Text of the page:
If you’ve ever been trapped in a car with a cat, dog, ferret, or other animal that’s gone berserk, then it’s probably not an experience you’d care to repeat. Not only is it unpleasant for both you and your pet, but it’s also extremely dangerous since it will no doubt pull your focus off the road as you try to quiet him. The idea, of course, is to keep him calm throughout the trip, from start to finish, but you never know what might set him off and cause him to go crazy. A car horn, an engine revving, the motion of the vehicle, or even other animals outside could cause a reaction from your pet, and while you can probably take steps to prevent it from happening in the future, you need to know what to do in that moment to calm your frightened animal and keep both of you safe. Here are a few tips and tricks to do just that.
First of all, you need to pull over. You absolutely cannot drive your car effectively while you are attempting to calm and/or restrain a frightened animal. However, not all incidents have to do with fear. If your dog is aggressive or playful, he may go crazy when he sees another dog walking by. In this case, it won’t do any good to pull over next to the animal in question. Instead, pass by and go around a corner or pull into a parking lot before you bring the vehicle to a stop. Determining the stimulus that caused the outbreak could help you to figure out where you should go. But since you don’t always have time to make such an assessment, simply pull over as quickly and safely as possible.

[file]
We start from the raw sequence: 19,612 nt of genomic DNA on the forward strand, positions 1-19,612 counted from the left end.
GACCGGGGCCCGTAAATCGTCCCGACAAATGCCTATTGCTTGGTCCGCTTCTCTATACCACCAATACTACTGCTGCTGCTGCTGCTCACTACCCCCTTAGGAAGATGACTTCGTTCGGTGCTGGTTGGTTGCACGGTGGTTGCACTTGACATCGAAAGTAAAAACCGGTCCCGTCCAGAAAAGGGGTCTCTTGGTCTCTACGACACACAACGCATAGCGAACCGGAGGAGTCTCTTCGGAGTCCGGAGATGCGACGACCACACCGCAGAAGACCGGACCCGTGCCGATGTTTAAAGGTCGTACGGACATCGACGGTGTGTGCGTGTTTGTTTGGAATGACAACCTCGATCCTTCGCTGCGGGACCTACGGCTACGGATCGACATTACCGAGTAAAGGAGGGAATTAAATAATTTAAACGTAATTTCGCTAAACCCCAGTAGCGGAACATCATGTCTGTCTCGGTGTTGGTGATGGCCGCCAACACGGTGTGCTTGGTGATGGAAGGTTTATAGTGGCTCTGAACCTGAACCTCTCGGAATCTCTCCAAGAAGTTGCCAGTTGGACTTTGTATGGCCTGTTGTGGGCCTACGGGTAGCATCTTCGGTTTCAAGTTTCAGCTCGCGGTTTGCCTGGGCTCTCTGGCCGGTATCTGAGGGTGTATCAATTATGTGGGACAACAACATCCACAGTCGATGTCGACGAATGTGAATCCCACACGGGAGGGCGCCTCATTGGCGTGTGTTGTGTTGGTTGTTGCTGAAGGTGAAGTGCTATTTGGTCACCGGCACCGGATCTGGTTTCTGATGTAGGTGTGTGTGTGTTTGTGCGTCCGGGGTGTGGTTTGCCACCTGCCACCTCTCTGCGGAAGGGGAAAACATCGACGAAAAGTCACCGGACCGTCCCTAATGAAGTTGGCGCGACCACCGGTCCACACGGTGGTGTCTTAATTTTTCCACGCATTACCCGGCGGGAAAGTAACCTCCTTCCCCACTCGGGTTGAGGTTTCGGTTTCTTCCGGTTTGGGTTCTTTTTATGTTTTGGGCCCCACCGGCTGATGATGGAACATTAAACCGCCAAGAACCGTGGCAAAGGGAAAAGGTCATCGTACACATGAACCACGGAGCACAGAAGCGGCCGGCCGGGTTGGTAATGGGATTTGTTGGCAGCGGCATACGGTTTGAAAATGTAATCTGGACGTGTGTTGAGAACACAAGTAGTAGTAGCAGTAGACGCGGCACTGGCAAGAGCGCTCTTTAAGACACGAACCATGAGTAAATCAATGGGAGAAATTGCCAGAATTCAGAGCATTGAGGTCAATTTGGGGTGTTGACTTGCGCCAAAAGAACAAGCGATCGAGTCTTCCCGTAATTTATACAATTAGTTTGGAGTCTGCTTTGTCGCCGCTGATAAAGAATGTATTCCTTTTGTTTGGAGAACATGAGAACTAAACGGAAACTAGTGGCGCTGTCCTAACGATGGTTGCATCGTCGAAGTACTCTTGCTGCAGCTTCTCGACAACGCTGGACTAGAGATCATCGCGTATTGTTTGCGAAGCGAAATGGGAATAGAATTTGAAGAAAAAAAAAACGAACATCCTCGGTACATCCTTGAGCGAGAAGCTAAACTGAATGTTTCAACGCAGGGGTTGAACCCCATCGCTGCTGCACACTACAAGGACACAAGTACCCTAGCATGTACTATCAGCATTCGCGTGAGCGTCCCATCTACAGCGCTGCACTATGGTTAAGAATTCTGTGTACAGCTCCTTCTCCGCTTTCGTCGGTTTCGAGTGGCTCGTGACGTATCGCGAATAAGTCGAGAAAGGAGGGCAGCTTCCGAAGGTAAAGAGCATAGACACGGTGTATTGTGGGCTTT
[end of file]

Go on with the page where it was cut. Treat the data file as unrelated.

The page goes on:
Once you have stopped the vehicle, do NOT open the door to get out. This will only provide an opportunity for your crazed animal to escape (which he is probably more than keen to do, regardless of what spooked him or raised his hackles). Instead, roll up the windows to prevent escape, lock the doors to ensure that no well-intentioned outsiders try to help, and attempt to get your animal under control. Try to get him on your lap so that you can pet or soothe him. If you have any treats in the car, use them to pull his attention away from whatever has gotten him into this state.
And finally, try to find a way to restrain your pet so that you can continue to your destination. You should have a leash with you (almost all cities have leash laws and it’s just a good idea when you leave the house) so use it secure your animal to the car (put your pet on the floor and tie the leash to the grab handle above the passenger seat or the one on the passenger door, for example). Even better would be to put him in a pet carrier, but if he isn’t in one already, chances are you didn’t bring it along. Next time you’ll know better, but for the time when you find yourself unprepared and your pet simply goes crazy in the car, just pull over, calm your animal, and secure him for the remainder of the trip.
Jamie Greenwhich writes for Car Insurance Quotes where you can find cheap car insurance rates that will suit your needs.